After an assist from the Baltimore Ravens, the 8-6 Chicago Bears hold sole possession of first place in the NFC North. Heading into their Week 16 matchup with the 8-6 Philadelphia Eagles, the Bears need a win to hold off the Green Bay Packers and Detroit Lions, both sitting within a game of the division lead.
The Eagles, winners of five in a row before falling to the Minnesota Vikings 48-30 in Week 15, have a one-game lead over the Dallas Cowboys in the NFC East. In the following slideshow, check out six things you need to know about this Week 16 NFC matchup.
According to VegasInsider.com, the point spread favors the Eagles to win by more than a field goal. The majority of bettors, however, don’t see that happening; 62 percent of the early action has been played on the Bears.
Perhaps bettors are looking at very recent history. The Bears are coming off a big win, while the Eagles are coming off their worst loss of the season, a 48-30 drumming from a Vikings team without Adrian Peterson.
It should be noted, though, that big wins don’t always find follow-up victories, and teams tend to bounce back from lopsided losses. So, if you’re laying money this week, don’t let Week 15 performances alone dictate your pick.
This game features the highest over/under (56.5) of all Week 16 matchups, according to VegasInsider.com. Even so, 88 percent of early bettors are taking the “over.” Essentially it all means that oddsmakers, bettors, fans—everyone—is expecting a lot of points Sunday night.
The Eagles' offense is talented across the board, from the skill positions to the offensive line. The trio of Nick Foles, LeSean McCoy and DeSean Jackson leads the attack; all rank near the top of the charts in several statistical categories at their position. Wide receiver Riley Cooper and tight ends Zach Ertz and Brent Celek are also weapons.
Check out the charts below to see how each offense stacks up against the opposing defense.
|Total Yds||Pass Yds||Rush Yds||Points|
|Total Yds||Pass Yds||Rush Yds||Points|
“He worked today. Looked good,” Bears head coach Marc Trestman said via Hoge. “We’ll see how he feels tomorrow, but I would still have to say he’s questionable, but we’re reasonably optimistic that he’ll be playing.”
With Briggs back in the lineup, there’s hope to slow down Philadelphia’s running attack. In recent weeks, the Bears' biggest issue in stopping the run has been the linebackers’ inability to shed blocks. This is an area where Briggs excels. In his seven games this year, by Pro Football Focus' (subscription required) count, he produced 28 stops (solo tackles accounting for an offensive failure) not including his two sacks.
The chart below shows how that number stacks up against the active linebackers. Note that sacks have been subtracted from the number of stops to better represent impact in run defense. Also, the number of plays represents only plays in run defense, though the number of stops could include passing plays, like screen passes or checkdowns.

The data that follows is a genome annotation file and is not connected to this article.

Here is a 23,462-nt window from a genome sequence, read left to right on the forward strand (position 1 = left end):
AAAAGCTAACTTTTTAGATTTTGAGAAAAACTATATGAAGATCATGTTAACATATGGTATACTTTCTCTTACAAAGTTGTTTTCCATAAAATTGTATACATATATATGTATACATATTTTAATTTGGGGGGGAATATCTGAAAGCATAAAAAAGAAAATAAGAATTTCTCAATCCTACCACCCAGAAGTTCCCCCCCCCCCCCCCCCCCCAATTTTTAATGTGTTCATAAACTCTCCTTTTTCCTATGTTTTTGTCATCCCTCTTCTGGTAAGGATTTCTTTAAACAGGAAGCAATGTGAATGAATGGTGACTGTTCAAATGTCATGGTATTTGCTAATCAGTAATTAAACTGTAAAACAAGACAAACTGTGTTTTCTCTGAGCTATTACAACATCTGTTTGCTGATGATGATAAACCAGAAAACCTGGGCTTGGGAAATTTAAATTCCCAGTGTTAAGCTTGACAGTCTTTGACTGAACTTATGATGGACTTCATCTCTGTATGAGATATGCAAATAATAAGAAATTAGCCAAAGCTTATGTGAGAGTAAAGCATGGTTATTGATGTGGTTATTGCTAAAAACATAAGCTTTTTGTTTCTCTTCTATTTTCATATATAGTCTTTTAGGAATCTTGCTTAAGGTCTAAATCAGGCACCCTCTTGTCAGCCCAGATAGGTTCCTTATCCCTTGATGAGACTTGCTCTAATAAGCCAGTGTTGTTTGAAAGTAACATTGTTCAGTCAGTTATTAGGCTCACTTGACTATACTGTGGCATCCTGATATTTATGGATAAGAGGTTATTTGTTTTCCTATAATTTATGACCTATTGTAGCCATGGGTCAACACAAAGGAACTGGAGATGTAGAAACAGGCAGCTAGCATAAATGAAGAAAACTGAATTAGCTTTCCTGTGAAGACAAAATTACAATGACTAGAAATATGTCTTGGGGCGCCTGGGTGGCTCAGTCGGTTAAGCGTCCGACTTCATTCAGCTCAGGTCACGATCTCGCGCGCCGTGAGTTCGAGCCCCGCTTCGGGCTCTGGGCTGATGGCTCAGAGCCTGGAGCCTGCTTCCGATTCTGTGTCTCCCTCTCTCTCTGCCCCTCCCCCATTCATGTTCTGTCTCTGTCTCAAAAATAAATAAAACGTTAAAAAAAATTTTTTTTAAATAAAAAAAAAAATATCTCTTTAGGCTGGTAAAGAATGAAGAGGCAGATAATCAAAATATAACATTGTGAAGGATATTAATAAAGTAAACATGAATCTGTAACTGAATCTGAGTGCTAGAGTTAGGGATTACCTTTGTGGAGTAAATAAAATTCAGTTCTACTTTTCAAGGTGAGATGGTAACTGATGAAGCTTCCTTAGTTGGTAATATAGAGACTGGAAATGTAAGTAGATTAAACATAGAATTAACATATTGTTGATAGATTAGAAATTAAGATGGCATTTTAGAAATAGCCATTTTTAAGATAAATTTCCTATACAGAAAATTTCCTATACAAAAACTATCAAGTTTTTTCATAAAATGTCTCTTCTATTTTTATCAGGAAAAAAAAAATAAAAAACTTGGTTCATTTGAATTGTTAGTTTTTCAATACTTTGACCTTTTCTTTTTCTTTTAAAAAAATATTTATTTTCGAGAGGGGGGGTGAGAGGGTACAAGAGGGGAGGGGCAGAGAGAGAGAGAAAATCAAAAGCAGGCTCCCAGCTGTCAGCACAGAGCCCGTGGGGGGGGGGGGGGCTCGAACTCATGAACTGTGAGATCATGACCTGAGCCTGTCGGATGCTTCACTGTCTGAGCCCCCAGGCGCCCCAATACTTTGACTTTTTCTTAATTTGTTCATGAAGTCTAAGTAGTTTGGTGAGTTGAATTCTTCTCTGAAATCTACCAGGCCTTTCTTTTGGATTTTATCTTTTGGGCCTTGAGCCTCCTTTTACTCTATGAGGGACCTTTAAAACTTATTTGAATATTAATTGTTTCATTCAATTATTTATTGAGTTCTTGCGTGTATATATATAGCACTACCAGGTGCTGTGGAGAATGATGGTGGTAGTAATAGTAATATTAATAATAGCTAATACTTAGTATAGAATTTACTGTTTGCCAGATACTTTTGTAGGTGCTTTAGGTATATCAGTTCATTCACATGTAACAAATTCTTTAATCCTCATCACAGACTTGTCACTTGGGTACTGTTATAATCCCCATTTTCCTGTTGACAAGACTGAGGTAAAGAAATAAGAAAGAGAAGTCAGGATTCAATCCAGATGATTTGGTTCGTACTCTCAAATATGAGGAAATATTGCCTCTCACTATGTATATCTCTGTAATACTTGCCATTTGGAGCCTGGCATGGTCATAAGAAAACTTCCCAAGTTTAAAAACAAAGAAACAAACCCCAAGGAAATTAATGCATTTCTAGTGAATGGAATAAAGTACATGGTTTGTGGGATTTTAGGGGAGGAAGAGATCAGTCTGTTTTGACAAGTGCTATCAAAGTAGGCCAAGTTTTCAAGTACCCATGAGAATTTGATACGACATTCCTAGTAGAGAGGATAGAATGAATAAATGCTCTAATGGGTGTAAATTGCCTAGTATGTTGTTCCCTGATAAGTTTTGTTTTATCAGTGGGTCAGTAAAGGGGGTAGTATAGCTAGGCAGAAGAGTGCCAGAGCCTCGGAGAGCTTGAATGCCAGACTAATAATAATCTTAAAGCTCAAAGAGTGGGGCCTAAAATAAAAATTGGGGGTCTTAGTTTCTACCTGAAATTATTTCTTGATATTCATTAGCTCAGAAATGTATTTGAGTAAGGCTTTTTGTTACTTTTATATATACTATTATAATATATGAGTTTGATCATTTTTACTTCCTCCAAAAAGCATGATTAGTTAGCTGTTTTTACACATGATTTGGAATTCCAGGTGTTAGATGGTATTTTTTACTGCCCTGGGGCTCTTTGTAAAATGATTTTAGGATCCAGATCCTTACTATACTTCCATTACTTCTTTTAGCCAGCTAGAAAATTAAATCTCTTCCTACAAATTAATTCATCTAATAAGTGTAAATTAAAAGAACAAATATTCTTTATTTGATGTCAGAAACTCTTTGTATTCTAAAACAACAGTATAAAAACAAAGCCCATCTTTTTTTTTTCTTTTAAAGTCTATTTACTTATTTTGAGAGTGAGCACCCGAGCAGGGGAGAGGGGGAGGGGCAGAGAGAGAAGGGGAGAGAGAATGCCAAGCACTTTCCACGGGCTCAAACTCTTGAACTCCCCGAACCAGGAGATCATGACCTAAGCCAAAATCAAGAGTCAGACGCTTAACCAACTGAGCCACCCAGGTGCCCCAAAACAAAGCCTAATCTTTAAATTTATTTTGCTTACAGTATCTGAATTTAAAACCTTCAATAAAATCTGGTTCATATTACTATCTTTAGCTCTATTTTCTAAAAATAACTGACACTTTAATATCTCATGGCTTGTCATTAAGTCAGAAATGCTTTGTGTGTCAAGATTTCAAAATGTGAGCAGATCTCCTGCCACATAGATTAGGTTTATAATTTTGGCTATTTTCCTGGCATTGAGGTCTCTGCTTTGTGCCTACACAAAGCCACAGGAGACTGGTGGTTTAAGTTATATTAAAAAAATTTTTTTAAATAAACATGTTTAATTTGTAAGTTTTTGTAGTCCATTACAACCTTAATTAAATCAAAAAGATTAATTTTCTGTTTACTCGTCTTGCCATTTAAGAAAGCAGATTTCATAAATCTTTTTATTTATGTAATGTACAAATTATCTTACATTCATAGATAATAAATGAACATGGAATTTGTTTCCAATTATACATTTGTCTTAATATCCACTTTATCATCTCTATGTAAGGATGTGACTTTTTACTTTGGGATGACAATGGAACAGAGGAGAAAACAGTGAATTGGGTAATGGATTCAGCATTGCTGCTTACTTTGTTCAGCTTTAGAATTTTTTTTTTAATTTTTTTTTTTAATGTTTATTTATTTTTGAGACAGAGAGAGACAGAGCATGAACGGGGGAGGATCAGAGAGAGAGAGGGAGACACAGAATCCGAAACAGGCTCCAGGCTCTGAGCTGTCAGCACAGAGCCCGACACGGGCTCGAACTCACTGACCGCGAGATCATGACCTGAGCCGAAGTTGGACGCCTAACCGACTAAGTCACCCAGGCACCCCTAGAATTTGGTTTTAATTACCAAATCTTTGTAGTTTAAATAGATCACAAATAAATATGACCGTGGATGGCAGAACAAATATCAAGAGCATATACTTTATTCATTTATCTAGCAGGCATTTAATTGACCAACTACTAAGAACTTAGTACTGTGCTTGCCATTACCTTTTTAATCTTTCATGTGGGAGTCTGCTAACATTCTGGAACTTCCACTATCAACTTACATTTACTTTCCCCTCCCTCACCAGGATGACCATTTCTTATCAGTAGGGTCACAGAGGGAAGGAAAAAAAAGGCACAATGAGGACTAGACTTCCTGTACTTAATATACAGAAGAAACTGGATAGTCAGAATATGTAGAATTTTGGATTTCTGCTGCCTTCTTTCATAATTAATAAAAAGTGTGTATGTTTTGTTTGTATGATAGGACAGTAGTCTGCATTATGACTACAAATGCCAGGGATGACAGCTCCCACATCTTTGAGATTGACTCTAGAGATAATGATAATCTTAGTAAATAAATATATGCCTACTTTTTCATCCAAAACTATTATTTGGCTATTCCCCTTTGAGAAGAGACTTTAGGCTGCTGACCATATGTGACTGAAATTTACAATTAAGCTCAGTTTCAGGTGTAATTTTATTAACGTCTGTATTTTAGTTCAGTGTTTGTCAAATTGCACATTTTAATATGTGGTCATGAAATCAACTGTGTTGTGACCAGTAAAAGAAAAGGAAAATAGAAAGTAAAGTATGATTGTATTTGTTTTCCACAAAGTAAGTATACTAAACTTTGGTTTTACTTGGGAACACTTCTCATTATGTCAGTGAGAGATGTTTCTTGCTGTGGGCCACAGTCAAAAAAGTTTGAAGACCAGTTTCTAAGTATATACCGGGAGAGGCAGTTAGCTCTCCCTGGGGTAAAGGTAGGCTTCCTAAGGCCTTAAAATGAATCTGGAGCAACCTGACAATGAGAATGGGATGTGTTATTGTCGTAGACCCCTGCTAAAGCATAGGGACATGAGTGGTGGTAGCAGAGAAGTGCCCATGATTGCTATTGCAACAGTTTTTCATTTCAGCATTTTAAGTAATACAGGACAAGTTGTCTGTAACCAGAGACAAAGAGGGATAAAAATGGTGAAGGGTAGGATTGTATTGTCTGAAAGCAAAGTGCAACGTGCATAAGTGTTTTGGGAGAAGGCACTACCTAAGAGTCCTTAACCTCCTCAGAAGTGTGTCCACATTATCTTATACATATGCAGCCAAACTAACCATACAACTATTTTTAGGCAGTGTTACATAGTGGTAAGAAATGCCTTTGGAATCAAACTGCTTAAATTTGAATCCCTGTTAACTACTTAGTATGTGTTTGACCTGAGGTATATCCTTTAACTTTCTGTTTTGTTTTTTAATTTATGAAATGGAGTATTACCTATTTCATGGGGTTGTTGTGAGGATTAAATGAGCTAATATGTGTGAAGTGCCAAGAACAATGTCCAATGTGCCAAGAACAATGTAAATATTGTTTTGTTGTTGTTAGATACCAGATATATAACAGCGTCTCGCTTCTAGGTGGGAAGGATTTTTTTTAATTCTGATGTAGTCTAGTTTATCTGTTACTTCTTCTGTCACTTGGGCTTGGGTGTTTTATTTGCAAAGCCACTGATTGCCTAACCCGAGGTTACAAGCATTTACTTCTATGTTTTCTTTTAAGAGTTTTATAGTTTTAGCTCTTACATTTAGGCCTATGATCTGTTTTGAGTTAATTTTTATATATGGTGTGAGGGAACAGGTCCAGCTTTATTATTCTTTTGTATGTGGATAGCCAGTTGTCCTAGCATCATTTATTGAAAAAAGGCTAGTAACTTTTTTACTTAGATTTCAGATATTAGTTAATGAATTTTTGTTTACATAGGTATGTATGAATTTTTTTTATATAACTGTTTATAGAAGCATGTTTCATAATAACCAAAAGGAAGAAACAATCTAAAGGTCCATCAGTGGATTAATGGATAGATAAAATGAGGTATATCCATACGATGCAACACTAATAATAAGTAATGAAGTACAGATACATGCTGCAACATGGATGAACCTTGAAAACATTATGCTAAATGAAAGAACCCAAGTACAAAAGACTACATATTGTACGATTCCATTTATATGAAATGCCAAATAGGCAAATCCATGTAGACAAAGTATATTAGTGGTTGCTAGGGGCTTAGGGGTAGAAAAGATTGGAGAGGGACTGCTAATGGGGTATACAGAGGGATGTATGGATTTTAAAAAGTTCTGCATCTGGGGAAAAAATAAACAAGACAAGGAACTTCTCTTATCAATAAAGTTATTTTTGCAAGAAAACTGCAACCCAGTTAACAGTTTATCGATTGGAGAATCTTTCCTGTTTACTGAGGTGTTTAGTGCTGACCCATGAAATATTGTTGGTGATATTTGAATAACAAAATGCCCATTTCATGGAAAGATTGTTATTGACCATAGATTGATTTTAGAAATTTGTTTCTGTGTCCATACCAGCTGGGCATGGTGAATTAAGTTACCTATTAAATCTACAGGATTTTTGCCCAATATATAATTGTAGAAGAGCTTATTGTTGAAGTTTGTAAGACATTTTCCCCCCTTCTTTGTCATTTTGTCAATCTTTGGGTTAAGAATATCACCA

|Run Plays||Stops||Run Plays/Stop|
While Bears fans should be excited about the prospect of getting Briggs back, perhaps equally exciting is what Jeremiah Ratliff, the Bears’ midseason pickup at defensive tackle, has done since entering the lineup Week 13.
Ratliff, logging 23 snaps in his debut and then 44 and 46 snaps in the following weeks, has improved each week, according to Pro Football Focus. Against the Cleveland Browns, his run defense grade jumped to a respectable number, marking one of the few times in the past half-season that any Bears defender graded positively in run defense.
If Ratliff can continue to disrupt running lanes, the Bears have a chance of turning around their historically feeble run defense, and the timing couldn’t be better. The Eagles boast the NFL’s most prolific rushing attack, led by the NFL’s leading rusher, LeSean McCoy.
Nick Foles only hits on 54.4 percent of his play-action passes, per PFF, but in just 79 attempts, he’s tossed for 898 yards, an 11.4 average (second in the league) to go along with 11 touchdowns and no interceptions. The Eagles love the home run pass off play action, and why not? They have one of the premier deep-route runners in the game in DeSean Jackson.
Tim Jennings has shut down Dez Bryant and Josh Gordon the past two weeks, and he’ll have his hands full again on Sunday against Jackson, who ranks fifth in the league with 1,275 yards and has 24 catches of 20 yards or more.
If Foles gets the Bears safeties to bite on play action, it’ll be Jennings versus Jackson, mano a mano. Even with Jennings’ recent Pro Bowl-caliber performances, with enough deep routes in man coverage, he’s going to get burned.
The Bears can always count on having one major advantage every week: their wide receivers versus whomever. This time around, Brandon Marshall and Alshon Jeffery will face off against cornerbacks Bradley Fletcher and Cary Williams. Over the top they’ll likely find acquaintance with Patrick Chung and Nate Allen, the free and strong safeties.
While the Philadelphia secondary is bigger than most (Fletcher, Williams and Allen all stand 6’ or taller), none of those defenders have the ball-hawking skills to slow down either Marshall or Jeffery.
Against Cleveland, Jay Cutler targeted Marshall 13 times, connecting six times. Jeffery was targeted just five times; all five were caught. Against Philadelphia, look for Cutler to continue to target Marshall, as he’s done since No. 15 arrived in Chicago, but expect Jeffery to see more than five looks.